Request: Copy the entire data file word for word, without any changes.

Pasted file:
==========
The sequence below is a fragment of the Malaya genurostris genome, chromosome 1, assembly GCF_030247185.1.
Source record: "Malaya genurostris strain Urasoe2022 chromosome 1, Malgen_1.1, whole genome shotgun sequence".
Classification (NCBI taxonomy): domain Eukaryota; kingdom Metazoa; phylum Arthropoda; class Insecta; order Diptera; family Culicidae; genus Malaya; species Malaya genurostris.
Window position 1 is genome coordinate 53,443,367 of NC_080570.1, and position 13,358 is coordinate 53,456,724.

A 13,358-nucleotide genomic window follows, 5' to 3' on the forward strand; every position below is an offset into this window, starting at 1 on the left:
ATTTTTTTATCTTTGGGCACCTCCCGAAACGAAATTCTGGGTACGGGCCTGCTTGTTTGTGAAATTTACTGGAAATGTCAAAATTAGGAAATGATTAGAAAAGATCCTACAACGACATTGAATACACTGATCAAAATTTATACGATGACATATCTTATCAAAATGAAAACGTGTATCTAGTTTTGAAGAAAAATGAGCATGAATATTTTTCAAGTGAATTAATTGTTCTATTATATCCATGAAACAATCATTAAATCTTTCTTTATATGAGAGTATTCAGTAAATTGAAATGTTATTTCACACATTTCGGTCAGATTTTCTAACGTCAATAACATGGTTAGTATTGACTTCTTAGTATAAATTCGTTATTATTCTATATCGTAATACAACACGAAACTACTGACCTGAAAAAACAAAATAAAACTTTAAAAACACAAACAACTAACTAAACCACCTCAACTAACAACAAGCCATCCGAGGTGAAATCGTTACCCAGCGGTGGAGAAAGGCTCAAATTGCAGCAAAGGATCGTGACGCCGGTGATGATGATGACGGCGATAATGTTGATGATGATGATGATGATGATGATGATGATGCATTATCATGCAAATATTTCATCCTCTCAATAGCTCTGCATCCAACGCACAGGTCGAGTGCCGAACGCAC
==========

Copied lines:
The sequence below is a fragment of the Malaya genurostris genome, chromosome 1, assembly GCF_030247185.1.
Source record: "Malaya genurostris strain Urasoe2022 chromosome 1, Malgen_1.1, whole genome shotgun sequence".
Classification (NCBI taxonomy): domain Eukaryota; kingdom Metazoa; phylum Arthropoda; class Insecta; order Diptera; family Culicidae; genus Malaya; species Malaya genurostris.
Window position 1 is genome coordinate 53,443,367 of NC_080570.1, and position 13,358 is coordinate 53,456,724.

A 13,358-nucleotide genomic window follows, 5' to 3' on the forward strand; every position below is an offset into this window, starting at 1 on the left:
ATTTTTTTATCTTTGGGCACCTCCCGAAACGAAATTCTGGGTACGGGCCTGCTTGTTTGTGAAATTTACTGGAAATGTCAAAATTAGGAAATGATTAGAAAAGATCCTACAACGACATTGAATACACTGATCAAAATTTATACGATGACATATCTTATCAAAATGAAAACGTGTATCTAGTTTTGAAGAAAAATGAGCATGAATATTTTTCAAGTGAATTAATTGTTCTATTATATCCATGAAACAATCATTAAATCTTTCTTTATATGAGAGTATTCAGTAAATTGAAATGTTATTTCACACATTTCGGTCAGATTTTCTAACGTCAATAACATGGTTAGTATTGACTTCTTAGTATAAATTCGTTATTATTCTATATCGTAATACAACACGAAACTACTGACCTGAAAAAACAAAATAAAACTTTAAAAACACAAACAACTAACTAAACCACCTCAACTAACAACAAGCCATCCGAGGTGAAATCGTTACCCAGCGGTGGAGAAAGGCTCAAATTGCAGCAAAGGATCGTGACGCCGGTGATGATGATGACGGCGATAATGTTGATGATGATGATGATGATGATGATGATGATGCATTATCATGCAAATATTTCATCCTCTCAATAGCTCTGCATCCAACGCACAGGTCGAGTGCCGAACGCAC